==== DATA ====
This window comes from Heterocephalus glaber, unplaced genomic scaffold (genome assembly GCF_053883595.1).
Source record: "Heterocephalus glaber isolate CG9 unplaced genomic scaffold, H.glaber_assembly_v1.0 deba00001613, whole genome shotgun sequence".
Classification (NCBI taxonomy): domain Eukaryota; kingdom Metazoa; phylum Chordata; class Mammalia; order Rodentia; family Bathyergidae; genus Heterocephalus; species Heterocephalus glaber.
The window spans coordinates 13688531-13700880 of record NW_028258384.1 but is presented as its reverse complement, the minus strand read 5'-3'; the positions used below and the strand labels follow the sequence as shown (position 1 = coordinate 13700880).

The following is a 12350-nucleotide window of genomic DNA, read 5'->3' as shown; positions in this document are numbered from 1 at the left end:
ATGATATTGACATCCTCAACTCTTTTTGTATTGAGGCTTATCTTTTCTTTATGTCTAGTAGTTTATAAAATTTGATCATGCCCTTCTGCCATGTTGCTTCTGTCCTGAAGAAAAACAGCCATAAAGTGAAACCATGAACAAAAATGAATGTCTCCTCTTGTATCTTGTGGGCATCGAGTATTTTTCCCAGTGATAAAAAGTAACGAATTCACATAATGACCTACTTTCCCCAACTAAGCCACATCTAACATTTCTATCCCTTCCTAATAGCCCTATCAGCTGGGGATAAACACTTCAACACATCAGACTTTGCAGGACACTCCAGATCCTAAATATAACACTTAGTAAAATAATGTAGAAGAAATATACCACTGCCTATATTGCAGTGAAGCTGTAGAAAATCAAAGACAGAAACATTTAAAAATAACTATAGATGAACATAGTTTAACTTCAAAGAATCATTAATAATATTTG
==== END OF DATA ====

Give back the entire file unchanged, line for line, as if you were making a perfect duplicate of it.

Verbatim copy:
This window comes from Heterocephalus glaber, unplaced genomic scaffold (genome assembly GCF_053883595.1).
Source record: "Heterocephalus glaber isolate CG9 unplaced genomic scaffold, H.glaber_assembly_v1.0 deba00001613, whole genome shotgun sequence".
Classification (NCBI taxonomy): domain Eukaryota; kingdom Metazoa; phylum Chordata; class Mammalia; order Rodentia; family Bathyergidae; genus Heterocephalus; species Heterocephalus glaber.
The window spans coordinates 13688531-13700880 of record NW_028258384.1 but is presented as its reverse complement, the minus strand read 5'-3'; the positions used below and the strand labels follow the sequence as shown (position 1 = coordinate 13700880).

The following is a 12350-nucleotide window of genomic DNA, read 5'->3' as shown; positions in this document are numbered from 1 at the left end:
ATGATATTGACATCCTCAACTCTTTTTGTATTGAGGCTTATCTTTTCTTTATGTCTAGTAGTTTATAAAATTTGATCATGCCCTTCTGCCATGTTGCTTCTGTCCTGAAGAAAAACAGCCATAAAGTGAAACCATGAACAAAAATGAATGTCTCCTCTTGTATCTTGTGGGCATCGAGTATTTTTCCCAGTGATAAAAAGTAACGAATTCACATAATGACCTACTTTCCCCAACTAAGCCACATCTAACATTTCTATCCCTTCCTAATAGCCCTATCAGCTGGGGATAAACACTTCAACACATCAGACTTTGCAGGACACTCCAGATCCTAAATATAACACTTAGTAAAATAATGTAGAAGAAATATACCACTGCCTATATTGCAGTGAAGCTGTAGAAAATCAAAGACAGAAACATTTAAAAATAACTATAGATGAACATAGTTTAACTTCAAAGAATCATTAATAATATTTG